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FNBS not challenging RBZ liquidation’

Paul Nyakazeya

FIRST National Building Society (FNBS) directors are unlikely to contest the liquidation of their company by the Reserve Bank of Zimbabwe (RBZ), a senior

official told businessdigest this week.

The official, who requested anonymity for professional reasons, said directors of the beleaguered financial institution, who failed to mobilise resources for the resuscitation of the building society, were not going to challenge the RBZ’s decision last week to apply for the liquidation of the business.

“We are not going to challenge the liquidation. That is our position,” the official said.

RBZ governor Gideon Gono said last week the central bank “fully endorsed the liquidation of the society as all possible attempts to revive it had failed”.

The RBZ last year gave FNBS an opportunity to seek new investors for fresh capital by June 30, failure of which the institution would be forced into liquidation.

It is understood FNBS directors managed to secure the investors, but when the central bank wrote to them in June to release the funds, they indicated that they had no capacity to inject the required funding to save the society.

This prompted FNBS shareholders to offer undeveloped land as capital, a move the central bank said was contrary to international best practices and the provisions of the Banking Act and Regulations.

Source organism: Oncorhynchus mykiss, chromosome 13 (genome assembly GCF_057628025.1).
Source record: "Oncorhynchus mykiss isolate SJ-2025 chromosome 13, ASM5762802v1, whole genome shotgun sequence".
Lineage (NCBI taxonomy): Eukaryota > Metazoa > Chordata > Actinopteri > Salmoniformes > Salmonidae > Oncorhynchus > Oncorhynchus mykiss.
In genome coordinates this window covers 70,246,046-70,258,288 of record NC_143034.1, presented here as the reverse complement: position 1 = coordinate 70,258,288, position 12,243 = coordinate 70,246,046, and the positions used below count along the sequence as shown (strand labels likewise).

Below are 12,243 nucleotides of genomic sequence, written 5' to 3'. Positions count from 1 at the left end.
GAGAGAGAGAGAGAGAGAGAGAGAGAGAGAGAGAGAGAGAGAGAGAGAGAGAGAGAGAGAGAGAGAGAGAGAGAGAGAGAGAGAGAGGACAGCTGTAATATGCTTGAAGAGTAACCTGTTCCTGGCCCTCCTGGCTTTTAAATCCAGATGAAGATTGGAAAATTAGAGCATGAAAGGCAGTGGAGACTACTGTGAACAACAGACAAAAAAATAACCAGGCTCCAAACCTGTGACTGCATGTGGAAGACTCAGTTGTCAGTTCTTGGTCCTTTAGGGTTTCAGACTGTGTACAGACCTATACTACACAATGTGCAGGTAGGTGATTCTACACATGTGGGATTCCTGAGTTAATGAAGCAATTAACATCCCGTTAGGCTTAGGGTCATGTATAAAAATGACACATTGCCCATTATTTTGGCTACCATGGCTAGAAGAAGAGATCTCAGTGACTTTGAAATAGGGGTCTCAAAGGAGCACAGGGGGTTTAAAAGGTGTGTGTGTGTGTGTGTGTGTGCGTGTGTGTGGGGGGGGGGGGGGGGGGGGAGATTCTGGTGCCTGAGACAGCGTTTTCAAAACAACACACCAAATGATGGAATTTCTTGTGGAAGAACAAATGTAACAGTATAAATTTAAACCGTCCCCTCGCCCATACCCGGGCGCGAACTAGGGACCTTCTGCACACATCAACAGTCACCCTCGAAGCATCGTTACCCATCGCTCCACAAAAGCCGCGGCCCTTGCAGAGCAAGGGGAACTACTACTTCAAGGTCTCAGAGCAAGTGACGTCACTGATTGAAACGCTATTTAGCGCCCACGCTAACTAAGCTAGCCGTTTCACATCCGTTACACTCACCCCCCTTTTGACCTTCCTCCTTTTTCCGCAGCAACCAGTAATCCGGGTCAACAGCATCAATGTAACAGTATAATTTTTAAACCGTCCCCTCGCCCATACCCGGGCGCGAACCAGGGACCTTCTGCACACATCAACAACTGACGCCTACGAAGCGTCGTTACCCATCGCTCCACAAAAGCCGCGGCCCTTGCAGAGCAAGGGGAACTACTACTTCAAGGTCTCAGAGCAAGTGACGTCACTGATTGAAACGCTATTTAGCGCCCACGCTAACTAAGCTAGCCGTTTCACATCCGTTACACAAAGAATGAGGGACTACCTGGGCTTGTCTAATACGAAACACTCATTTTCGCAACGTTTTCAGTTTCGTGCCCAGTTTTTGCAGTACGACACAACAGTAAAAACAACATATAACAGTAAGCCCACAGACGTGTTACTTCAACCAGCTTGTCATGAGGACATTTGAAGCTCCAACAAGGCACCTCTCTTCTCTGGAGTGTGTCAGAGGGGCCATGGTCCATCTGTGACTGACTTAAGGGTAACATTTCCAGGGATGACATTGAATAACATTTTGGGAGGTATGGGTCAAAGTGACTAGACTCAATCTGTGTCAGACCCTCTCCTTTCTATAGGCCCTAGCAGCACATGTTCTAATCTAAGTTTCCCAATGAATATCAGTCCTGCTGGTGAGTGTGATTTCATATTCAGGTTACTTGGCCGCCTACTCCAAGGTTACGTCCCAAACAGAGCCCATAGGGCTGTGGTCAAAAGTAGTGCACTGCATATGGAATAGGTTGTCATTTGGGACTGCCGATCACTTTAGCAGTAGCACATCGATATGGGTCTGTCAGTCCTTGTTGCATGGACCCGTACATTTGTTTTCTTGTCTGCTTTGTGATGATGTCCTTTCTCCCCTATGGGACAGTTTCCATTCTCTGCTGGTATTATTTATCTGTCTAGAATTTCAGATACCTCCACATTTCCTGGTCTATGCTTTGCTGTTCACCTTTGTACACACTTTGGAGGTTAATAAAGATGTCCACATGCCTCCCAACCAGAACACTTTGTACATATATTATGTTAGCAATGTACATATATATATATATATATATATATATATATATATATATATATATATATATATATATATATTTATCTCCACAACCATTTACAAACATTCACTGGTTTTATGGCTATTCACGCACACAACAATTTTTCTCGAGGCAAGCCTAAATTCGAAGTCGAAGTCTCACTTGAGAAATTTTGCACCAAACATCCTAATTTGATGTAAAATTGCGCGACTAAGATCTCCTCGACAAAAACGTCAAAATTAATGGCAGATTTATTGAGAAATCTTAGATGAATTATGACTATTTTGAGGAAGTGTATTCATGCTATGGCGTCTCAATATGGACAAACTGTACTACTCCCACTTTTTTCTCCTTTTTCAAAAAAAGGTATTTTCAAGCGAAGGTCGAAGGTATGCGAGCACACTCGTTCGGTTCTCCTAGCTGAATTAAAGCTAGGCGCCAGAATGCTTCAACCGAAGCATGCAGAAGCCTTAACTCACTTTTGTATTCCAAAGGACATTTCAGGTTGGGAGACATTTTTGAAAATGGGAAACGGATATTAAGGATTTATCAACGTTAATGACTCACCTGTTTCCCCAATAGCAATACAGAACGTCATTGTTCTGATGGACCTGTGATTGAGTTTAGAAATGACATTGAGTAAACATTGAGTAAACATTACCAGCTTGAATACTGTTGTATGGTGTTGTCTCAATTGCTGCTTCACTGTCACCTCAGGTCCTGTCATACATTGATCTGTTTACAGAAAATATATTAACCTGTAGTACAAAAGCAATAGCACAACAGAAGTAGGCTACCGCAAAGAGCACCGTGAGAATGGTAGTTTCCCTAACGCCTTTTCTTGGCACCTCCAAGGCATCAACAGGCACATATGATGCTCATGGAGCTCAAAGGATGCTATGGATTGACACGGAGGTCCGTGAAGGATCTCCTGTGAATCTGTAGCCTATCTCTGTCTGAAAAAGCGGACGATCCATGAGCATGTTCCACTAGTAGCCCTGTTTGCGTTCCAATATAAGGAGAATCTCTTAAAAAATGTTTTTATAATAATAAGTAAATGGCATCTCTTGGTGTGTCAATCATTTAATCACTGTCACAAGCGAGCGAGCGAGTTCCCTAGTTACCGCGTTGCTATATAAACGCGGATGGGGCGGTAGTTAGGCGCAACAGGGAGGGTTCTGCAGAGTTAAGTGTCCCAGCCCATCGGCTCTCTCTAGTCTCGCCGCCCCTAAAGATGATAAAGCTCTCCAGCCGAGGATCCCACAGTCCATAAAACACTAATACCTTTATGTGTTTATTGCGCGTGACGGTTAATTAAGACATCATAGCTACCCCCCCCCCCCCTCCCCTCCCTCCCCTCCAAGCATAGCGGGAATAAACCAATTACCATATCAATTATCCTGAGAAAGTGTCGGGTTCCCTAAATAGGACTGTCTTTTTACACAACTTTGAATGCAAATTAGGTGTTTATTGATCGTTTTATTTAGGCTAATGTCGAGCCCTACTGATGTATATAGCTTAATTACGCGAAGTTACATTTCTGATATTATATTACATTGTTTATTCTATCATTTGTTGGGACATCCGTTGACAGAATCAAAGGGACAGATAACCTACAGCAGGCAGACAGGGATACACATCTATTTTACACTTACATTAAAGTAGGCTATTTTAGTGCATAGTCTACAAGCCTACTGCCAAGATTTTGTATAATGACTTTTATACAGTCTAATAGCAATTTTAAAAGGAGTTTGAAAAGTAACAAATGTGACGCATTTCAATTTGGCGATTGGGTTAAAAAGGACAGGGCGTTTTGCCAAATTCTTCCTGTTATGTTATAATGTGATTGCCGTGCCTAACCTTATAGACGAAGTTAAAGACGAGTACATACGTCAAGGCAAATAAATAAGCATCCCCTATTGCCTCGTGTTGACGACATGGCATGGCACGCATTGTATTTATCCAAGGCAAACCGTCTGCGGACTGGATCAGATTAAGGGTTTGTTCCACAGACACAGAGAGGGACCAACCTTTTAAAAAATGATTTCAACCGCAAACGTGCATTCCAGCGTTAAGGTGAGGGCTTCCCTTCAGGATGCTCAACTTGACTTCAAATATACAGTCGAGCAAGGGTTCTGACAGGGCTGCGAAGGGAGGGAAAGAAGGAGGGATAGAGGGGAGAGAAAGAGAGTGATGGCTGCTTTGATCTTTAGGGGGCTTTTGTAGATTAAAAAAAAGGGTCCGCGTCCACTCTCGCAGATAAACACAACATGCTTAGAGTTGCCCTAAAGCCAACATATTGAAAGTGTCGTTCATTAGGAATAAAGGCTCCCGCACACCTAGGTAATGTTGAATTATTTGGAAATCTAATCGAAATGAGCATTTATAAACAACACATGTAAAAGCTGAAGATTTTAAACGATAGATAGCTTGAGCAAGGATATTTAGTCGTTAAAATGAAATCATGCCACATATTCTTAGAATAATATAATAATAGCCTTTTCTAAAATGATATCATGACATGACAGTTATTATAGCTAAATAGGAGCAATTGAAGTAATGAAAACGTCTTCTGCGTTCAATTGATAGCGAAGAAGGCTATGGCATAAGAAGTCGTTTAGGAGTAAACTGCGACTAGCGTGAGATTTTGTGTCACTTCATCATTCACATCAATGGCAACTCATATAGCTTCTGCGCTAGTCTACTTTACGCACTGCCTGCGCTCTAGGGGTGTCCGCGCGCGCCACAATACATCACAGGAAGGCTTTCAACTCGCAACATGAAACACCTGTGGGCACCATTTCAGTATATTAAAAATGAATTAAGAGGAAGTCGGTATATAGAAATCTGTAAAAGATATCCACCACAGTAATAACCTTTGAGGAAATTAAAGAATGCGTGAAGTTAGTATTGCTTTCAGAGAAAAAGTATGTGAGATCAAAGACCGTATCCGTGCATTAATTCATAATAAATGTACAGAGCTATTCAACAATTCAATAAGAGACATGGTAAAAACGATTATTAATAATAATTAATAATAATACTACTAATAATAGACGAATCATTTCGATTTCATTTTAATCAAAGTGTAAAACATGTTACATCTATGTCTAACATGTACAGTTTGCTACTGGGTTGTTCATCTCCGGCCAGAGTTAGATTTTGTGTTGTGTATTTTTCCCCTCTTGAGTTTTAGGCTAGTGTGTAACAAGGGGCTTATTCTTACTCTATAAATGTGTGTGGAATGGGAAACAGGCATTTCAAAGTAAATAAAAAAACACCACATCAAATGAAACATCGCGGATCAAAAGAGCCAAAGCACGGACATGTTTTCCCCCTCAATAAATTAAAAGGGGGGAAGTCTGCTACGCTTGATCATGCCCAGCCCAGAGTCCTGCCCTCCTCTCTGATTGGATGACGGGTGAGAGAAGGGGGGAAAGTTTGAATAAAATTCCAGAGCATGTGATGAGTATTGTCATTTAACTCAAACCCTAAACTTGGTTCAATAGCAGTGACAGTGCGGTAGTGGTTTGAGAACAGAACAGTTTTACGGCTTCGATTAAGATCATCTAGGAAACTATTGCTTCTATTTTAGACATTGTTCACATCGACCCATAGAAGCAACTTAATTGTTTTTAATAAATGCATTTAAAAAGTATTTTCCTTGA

An FNBS creditor’s meeting last month subsequently resolved to seek the society’s liquidation to allow the liquidator’s lawyers to apply for the discharge of the Scheme of Arrangement earlier agreed upon by shareholders.

FNBS has been under the management of a curator since February 2003.

A final order of liquidation was granted in April last year but the Reserve Bank suspended it to facilitate a bailout package.

A scheme of arrangement was then negotiated in terms of which creditors and depositors would be paid. This scheme was dependent upon the shareholders and investors of FNBS submitting a satisfactory re-capitalisation plan to the Reserve Bank, demonstrating capacity to meet the minimum capital requirement of $750 billion by the September 30 deadline.

“The investors have failed to raise the necessary funds to ensure the minimum capital requirement of $750 billion and accordingly the proposed recapitalisation of First National Building Society cannot take place and the proposed Scheme of Arrangement will fail,” FNBS curator David Scott told last month’s meeting of creditors.

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